My Experience of Going Back to School Full Time While Becoming a Manager in Training

With USD 266 high schools returning 11 months later to five days a week in person, students are forced to transition quickly to new sleep schedules, eating times and even personal activities with friends.

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Photo by Shiah McLain

My typical opening shift begins with portioning marinara cups for the breadsticks, folding boxes, washing dishes, while setting up and running our “cut table.” On opening shifts, I also help our opening cook with revenue and stretching dough.

Piper Pinnetti, Bullseye Editor-In-Chief

From throwing pepperoni on pizzas as quickly as possible, assisting customers, and standing next to a blazing hot oven pulling pies out from the opening, I am doing it all while working around 40 hours a week. Being a full time employee at Pizza Hut as part of the management team while also being a full time student is hard to balance.

Last Thursday, it became significantly more difficult with going to school five days a week.

A majority of the student body must complete schoolwork, attend school seven hours a day, participate in extracurricular activities, and maintain a social life while still allowing yourself time to eat, sleep, and shower. If you aren’t working a part time job, this can be a little bit easier to manage for a high school student.

At the edge of nearly turning 18 and becoming an adult, I now work roughly 40 hours a week at Pizza Hut. Starting March 16, I will officially be working at Pizza Hut for a full rotation around the sun. It began when my friend Rian Dolph heard me complaining about my first job and suggested I apply at Pizza Hut. After four months of convincing me, it worked. I traded in a bright red vest for a dark hat, new shoes, and a pack of three work shirts.

March 16 is also the Monday that term four of the last 2019-2020 semester was supposed to begin, but was delayed and eventually canceled for the beginning of the COVID precautions and school going full remote. With school switching to a sloppy and rushed online model for the remainder of the year in 2020, I began increasing my hours at work. Soon I was memorizing all of our specials, then I expanded out of our customer service and learned the production side of the business.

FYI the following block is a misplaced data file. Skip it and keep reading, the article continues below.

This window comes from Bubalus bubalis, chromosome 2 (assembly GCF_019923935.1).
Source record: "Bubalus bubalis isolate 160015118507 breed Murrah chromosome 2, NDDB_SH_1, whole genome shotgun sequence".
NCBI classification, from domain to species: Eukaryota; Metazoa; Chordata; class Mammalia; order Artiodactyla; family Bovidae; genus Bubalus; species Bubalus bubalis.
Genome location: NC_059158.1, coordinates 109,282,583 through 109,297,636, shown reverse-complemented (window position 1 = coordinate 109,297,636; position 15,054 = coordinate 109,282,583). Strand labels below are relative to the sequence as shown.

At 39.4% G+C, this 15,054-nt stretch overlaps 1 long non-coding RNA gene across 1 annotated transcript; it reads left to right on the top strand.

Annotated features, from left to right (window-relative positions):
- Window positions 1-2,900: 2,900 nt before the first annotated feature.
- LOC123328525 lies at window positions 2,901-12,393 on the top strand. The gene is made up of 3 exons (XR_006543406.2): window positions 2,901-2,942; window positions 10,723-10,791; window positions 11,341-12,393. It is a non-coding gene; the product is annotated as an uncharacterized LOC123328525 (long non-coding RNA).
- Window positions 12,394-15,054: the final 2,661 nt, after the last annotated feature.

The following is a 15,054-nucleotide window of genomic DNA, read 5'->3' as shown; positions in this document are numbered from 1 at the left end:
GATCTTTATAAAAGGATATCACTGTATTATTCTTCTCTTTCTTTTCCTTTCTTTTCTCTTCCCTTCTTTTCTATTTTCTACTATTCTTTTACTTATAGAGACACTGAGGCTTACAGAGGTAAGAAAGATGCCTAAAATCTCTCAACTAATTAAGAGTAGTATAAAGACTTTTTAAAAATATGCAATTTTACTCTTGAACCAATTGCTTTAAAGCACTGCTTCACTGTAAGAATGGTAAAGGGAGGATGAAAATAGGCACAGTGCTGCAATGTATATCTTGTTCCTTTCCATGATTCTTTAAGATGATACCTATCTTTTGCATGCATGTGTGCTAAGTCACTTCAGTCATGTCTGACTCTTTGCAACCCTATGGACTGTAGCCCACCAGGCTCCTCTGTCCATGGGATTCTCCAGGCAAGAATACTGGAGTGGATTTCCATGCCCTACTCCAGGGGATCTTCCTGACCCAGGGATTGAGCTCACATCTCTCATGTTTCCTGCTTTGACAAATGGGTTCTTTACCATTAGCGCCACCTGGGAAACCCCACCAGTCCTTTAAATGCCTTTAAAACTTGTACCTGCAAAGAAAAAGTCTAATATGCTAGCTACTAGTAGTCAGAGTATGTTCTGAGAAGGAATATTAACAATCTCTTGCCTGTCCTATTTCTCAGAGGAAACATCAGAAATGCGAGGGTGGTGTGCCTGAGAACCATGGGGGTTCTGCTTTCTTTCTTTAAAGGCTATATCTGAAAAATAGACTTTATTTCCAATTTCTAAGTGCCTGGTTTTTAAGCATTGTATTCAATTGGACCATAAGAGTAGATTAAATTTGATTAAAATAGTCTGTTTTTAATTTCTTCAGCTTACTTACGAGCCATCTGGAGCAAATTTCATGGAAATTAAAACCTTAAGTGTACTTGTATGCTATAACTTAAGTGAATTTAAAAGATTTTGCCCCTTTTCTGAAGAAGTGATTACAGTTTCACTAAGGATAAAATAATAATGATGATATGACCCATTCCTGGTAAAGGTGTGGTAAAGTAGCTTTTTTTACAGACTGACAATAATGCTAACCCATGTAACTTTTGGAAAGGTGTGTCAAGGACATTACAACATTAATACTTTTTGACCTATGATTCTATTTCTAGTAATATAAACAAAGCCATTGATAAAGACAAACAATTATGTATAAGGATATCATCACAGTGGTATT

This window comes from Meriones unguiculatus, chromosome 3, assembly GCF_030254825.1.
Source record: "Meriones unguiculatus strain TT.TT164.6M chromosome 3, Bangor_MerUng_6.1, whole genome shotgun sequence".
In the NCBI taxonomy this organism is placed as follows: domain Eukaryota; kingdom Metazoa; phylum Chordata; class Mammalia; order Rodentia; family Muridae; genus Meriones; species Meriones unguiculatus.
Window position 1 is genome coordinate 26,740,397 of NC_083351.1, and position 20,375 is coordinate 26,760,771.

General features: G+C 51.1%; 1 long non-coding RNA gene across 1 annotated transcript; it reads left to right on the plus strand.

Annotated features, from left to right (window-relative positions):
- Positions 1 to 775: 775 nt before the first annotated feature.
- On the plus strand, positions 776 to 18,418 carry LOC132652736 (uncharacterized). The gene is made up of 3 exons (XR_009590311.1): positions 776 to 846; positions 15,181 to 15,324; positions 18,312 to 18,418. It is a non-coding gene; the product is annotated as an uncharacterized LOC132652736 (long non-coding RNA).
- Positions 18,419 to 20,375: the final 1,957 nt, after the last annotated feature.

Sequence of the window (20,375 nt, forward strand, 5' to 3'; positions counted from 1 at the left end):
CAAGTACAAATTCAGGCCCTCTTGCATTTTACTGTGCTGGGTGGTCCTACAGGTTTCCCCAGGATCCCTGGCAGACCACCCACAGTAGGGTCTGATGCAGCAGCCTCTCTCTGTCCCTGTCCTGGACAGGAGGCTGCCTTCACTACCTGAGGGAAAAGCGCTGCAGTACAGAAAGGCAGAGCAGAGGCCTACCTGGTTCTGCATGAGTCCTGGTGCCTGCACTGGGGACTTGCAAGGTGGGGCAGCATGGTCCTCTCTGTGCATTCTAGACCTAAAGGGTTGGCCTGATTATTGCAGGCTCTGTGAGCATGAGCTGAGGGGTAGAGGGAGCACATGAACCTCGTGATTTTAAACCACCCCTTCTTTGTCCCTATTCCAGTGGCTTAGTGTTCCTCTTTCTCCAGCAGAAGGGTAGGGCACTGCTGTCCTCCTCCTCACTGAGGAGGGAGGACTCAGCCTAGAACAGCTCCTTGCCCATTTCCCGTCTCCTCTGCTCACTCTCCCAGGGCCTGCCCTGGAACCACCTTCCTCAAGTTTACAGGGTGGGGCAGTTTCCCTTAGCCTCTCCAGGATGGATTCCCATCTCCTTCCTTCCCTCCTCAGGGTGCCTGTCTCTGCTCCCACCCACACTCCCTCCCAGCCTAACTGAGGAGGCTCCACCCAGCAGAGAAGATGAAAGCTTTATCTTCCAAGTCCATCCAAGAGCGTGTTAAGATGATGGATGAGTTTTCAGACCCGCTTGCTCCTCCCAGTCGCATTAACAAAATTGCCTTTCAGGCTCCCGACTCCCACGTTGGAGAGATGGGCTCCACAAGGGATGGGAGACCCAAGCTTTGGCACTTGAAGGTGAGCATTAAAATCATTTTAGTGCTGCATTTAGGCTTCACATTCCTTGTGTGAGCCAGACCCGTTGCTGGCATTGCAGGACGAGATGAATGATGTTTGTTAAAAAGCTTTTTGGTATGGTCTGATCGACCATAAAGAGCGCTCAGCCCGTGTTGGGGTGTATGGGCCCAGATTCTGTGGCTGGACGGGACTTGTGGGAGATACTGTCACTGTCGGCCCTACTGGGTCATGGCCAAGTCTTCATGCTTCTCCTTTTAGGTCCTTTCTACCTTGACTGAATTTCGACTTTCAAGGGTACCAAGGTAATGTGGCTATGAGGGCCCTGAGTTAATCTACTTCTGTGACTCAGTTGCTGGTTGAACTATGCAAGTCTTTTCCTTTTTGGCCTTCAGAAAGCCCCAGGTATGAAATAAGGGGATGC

Hanging out with friends outside of work and virtual school has become nonexistent.

As the new 2020-2021 school year and my senior year arrived, I had already increased my hours significantly. The Hybrid model allowed me to expand my hours quite a bit on days where I learned virtually. The past six months, I have been working Thursdays and Mondays, and opening on the weekends as well as Fridays. Tuesdays were the days I committed to friend time. Homework was reserved for nighttime on specific days, mostly coming after 8:00 p.m. after working anywhere from four to nine hours shift.

For a teenager, exhaustion after a late shift at work knowing you have assignments to do before the next day can ruin your sleep schedule and cause mental stress and anxiety. (Illustration by Alexis Baty)

Virtual days meant school didn’t really “start” for me until the evening.

The Hybrid model that USD 266 has used for high school students the majority of the year has been perfect.  At first it was odd, of course, adjusting to going to school at all after months of not being inside the school. However, as students and staff members took baby steps into this new model, many students near graduation realized that this schedule was amazing. Even after running a poll on my personal Instagram, only around 16% of the 75 students that responded believed that going back five days a week actually made sense coming up on three quarters of the way through the school year.

As a senior, I have been taking as many steps as possible to make sure I am strategically planning for my future as well as enjoying the present. Working full time hours as a manager in training doesn’t compromise my long term goals academically.

In fact, increased responsibility at work only has helped build my skills and resume for my future.

The Hybrid model allowed me to adjust to what I, as a senior, am about to experience. Not having a class everyday, working and saving money, studying and doing homework while also managing time to hang out with friends when available.

Does this not sound like a rough outline of the college lifestyle we’re all about to jump into after high school anyways?

Suddenly, the USD 266 district is moving back to five days a week at school. My schedule was perfect, every day of the week was reserved for different things, and yet I was still able to have a super spontaneous day despite having a set schedule.

So how am I going to balance my management responsibilities, school and work schedule while also eating, sleeping, and seeing my friends? I’m not sure how it will all blend together at this moment.

After months (almost a full year) of four changes in learning models within four months, Hybrid has been a great opportunity for the student body to explore different interests, work extra hours at work and build professional skills in the workplace.

Perhaps we could have done Mondays, Wednesdays, and Fridays with two virtual days as a way to transition slowly back to “green light go” five days a week. Another idea would be four days a week with Wednesday still being used as a remote option for students struggling classes, small group meetings or even a way for clubs and organizations to meet and regroup from now until the end of the year.

Ultimately, a leap from two in person days to five increases the stress, work load, and decreases the personal and social growth outside of school for students and is not ideal for upperclassmen of our USD 266 high schools.